In this section, you need to explain the important data structures and algorithms that will be necessary to achieve your objectives. For raytracing projects, include the commands that must be added to the input language.

How well do you need to explain the data structures and algorithms? Well, you must convince us that you understand what is involved with each objective. For example, if you have bump mapping as one of your objectives, you must explain to us how you intend to map the bump map to each primitive, how the normals are perturbed, etc. If you are implementing something from a paper, it is not enough to refer to the paper, we expect you to list out the steps in the algorithm and include necessary equations. For raytracing projects, explain how your objectives will be used in your scene.

When we read your objective list, we will refer to your technical outline for details. A good technical outline will tell us exactly how you intend to achieve each objective.


What are good, reasonable objectives? Briefly, an objective is a unit that contributes one fundamental, essential goal to your project. On the average, an objective is roughly 1/10 of your work. In a 2–3 week development time, it represents 1–2 days of planning, implementation, checking, and correction. A poorly done proposal is often characterized by attempting way too much, and that derives from not understanding clearly what is involved—either in terms of objectives or in the difficulty of each objective. You should also think about what kind of subjective marks you can get. If a project is too difficult, you may have trouble getting your objective marks.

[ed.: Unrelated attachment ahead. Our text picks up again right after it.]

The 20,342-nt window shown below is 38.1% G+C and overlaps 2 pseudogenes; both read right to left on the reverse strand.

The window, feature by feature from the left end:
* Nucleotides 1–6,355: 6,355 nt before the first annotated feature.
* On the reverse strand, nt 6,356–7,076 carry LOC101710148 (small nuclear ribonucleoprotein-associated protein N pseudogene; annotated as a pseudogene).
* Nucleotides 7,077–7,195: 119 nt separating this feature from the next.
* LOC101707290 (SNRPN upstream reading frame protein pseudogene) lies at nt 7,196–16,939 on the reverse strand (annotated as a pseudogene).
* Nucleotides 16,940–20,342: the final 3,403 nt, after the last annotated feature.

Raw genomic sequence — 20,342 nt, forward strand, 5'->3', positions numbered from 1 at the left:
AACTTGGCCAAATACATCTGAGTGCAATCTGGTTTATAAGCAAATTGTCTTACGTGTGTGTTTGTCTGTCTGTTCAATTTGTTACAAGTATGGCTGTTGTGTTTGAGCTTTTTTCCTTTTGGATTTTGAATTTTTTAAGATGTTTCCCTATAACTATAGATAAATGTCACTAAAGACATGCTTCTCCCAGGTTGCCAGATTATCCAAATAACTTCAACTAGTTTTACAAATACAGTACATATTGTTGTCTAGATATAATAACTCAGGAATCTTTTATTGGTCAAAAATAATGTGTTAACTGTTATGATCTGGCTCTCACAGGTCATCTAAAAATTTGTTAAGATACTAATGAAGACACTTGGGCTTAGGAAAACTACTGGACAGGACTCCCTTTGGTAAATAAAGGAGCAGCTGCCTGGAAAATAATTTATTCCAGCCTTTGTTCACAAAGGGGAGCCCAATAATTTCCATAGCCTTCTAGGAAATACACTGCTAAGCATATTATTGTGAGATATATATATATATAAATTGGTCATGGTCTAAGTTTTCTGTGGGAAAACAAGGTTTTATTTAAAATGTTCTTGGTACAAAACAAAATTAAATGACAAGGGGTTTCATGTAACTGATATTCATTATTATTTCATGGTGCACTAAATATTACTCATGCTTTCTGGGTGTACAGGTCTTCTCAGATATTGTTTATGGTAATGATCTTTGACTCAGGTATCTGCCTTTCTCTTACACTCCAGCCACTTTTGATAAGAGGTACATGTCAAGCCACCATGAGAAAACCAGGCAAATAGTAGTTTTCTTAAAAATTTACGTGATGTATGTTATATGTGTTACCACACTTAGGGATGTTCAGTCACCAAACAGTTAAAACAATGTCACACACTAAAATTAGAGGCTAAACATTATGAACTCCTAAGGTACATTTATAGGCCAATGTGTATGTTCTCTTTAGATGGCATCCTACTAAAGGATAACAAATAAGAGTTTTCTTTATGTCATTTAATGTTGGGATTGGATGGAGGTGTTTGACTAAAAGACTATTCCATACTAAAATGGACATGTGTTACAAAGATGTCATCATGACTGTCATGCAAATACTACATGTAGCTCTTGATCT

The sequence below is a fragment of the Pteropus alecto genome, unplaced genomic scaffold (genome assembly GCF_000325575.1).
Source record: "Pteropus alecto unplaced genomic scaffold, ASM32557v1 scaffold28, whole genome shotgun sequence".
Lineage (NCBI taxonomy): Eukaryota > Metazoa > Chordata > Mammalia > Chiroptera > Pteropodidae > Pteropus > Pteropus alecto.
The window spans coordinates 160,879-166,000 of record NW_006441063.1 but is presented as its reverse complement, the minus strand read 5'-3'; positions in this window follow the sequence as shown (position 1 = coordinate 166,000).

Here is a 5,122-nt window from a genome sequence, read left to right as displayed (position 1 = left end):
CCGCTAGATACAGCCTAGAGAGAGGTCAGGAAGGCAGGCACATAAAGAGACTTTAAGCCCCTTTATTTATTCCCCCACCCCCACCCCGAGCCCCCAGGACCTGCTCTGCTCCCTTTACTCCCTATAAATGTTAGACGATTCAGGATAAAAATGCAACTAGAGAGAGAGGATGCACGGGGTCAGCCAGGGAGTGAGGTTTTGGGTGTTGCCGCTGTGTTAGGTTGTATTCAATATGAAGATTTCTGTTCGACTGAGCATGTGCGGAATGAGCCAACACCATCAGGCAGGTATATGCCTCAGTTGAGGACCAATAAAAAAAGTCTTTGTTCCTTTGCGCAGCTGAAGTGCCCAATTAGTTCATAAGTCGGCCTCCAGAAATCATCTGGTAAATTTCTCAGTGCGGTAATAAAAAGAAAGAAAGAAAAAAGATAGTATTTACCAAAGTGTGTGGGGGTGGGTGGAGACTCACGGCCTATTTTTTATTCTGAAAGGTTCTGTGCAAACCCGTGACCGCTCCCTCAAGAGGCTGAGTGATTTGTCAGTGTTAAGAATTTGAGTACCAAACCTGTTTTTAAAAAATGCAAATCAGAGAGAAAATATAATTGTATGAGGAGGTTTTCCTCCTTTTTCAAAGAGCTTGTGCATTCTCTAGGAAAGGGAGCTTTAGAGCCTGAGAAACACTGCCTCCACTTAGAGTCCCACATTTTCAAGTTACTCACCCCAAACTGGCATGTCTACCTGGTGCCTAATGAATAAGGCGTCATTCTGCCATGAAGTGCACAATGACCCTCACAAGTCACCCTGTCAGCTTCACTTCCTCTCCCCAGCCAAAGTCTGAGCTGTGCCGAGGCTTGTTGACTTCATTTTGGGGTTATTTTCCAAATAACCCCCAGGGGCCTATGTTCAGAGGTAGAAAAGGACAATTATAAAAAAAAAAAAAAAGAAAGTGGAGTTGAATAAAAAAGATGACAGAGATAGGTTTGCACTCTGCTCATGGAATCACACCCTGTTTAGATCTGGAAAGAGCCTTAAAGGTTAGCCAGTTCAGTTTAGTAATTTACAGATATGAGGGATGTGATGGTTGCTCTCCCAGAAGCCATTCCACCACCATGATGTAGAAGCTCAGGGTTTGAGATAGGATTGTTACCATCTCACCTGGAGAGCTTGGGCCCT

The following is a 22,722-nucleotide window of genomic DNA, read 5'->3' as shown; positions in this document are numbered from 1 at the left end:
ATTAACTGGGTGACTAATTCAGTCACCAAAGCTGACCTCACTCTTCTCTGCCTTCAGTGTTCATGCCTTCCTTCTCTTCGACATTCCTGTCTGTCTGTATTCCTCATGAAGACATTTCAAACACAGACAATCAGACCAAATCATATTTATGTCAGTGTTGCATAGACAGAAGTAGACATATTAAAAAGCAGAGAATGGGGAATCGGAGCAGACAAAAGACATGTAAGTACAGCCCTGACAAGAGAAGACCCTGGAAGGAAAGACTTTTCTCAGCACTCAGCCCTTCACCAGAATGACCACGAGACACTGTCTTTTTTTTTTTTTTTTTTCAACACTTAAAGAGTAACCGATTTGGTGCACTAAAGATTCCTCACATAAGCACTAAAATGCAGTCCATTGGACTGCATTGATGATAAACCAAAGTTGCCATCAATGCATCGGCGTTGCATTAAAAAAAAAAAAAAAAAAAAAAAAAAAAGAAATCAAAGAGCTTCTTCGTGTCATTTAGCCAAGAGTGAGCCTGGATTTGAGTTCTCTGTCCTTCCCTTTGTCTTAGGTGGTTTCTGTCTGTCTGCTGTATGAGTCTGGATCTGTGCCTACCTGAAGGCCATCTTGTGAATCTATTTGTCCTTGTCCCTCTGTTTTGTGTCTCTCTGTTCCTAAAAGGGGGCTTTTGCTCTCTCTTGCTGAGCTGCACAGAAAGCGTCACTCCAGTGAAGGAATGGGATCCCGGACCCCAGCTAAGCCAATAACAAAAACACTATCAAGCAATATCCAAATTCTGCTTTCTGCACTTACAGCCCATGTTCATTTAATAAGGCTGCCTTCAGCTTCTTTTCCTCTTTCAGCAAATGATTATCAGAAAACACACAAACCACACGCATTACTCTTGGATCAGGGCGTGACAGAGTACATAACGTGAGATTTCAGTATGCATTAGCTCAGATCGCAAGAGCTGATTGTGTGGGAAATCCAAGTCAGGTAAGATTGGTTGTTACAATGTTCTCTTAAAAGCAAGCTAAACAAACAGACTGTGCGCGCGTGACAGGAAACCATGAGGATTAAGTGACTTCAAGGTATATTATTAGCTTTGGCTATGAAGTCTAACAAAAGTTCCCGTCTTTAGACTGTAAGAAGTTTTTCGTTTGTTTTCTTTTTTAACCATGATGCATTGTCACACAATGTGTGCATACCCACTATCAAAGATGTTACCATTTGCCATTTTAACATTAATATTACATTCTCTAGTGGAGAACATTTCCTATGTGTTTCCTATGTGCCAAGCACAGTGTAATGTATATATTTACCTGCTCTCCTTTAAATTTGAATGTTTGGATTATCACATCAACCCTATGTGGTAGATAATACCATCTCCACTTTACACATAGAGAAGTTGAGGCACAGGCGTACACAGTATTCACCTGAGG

Examples of poor objectives for extending the ray tracer follows:

  1. Add spline surfaces
  2. Add anti-aliasing

The first objective is too difficult and should be broken down. Both are too vague, although if adequately described in the Technical Outline then they might be okay. In this particular project, the person who wrote those objectives (no, we did not make them up) is revealing that he/she hasn't a clue about what any of those words means.

Here are good things to avoid in your objectives list:

These are expected to be true as a minimum, not as objectives worth special mention. You should also avoid such objectives as

We went through these in the earlier assignments. Of course you can do this. It's not worth including as an objective. Finally, here are some objectives that are too vague:

Can't you be a bit more specific? What is the meaning of "interesting"? Who decides what is "useful" or "good"? How does the TA assess what goal has been reached?